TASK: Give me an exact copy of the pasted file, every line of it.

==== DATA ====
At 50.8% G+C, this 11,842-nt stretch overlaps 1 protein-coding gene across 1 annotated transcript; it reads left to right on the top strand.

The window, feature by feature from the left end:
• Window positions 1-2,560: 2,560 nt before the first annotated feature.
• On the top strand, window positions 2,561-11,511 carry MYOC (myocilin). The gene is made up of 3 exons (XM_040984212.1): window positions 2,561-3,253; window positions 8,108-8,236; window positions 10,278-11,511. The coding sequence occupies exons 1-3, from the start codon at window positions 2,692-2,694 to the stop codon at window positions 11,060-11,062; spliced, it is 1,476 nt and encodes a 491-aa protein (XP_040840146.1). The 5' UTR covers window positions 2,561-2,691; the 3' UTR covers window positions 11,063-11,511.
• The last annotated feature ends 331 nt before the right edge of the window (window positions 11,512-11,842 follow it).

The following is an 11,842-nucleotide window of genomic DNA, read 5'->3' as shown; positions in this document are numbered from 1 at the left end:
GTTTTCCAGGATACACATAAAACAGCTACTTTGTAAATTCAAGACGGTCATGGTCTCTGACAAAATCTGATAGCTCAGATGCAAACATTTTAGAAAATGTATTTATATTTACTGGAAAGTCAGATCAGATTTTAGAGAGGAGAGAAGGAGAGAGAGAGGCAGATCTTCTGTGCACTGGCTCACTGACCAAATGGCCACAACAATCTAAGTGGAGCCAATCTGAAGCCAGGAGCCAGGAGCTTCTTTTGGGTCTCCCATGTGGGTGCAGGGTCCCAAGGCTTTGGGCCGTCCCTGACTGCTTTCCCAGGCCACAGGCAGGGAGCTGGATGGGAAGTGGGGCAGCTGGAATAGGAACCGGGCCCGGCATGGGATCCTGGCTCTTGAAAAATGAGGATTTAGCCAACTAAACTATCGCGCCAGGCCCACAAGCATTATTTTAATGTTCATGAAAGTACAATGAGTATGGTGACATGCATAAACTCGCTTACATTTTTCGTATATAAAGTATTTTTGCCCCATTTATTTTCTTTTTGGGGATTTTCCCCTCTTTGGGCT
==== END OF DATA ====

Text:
At 50.8% G+C, this 11,842-nt stretch overlaps 1 protein-coding gene across 1 annotated transcript; it reads left to right on the top strand.

The window, feature by feature from the left end:
• Window positions 1-2,560: 2,560 nt before the first annotated feature.
• On the top strand, window positions 2,561-11,511 carry MYOC (myocilin). The gene is made up of 3 exons (XM_040984212.1): window positions 2,561-3,253; window positions 8,108-8,236; window positions 10,278-11,511. The coding sequence occupies exons 1-3, from the start codon at window positions 2,692-2,694 to the stop codon at window positions 11,060-11,062; spliced, it is 1,476 nt and encodes a 491-aa protein (XP_040840146.1). The 5' UTR covers window positions 2,561-2,691; the 3' UTR covers window positions 11,063-11,511.
• The last annotated feature ends 331 nt before the right edge of the window (window positions 11,512-11,842 follow it).

The following is an 11,842-nucleotide window of genomic DNA, read 5'->3' as shown; positions in this document are numbered from 1 at the left end:
GTTTTCCAGGATACACATAAAACAGCTACTTTGTAAATTCAAGACGGTCATGGTCTCTGACAAAATCTGATAGCTCAGATGCAAACATTTTAGAAAATGTATTTATATTTACTGGAAAGTCAGATCAGATTTTAGAGAGGAGAGAAGGAGAGAGAGAGGCAGATCTTCTGTGCACTGGCTCACTGACCAAATGGCCACAACAATCTAAGTGGAGCCAATCTGAAGCCAGGAGCCAGGAGCTTCTTTTGGGTCTCCCATGTGGGTGCAGGGTCCCAAGGCTTTGGGCCGTCCCTGACTGCTTTCCCAGGCCACAGGCAGGGAGCTGGATGGGAAGTGGGGCAGCTGGAATAGGAACCGGGCCCGGCATGGGATCCTGGCTCTTGAAAAATGAGGATTTAGCCAACTAAACTATCGCGCCAGGCCCACAAGCATTATTTTAATGTTCATGAAAGTACAATGAGTATGGTGACATGCATAAACTCGCTTACATTTTTCGTATATAAAGTATTTTTGCCCCATTTATTTTCTTTTTGGGGATTTTCCCCTCTTTGGGCT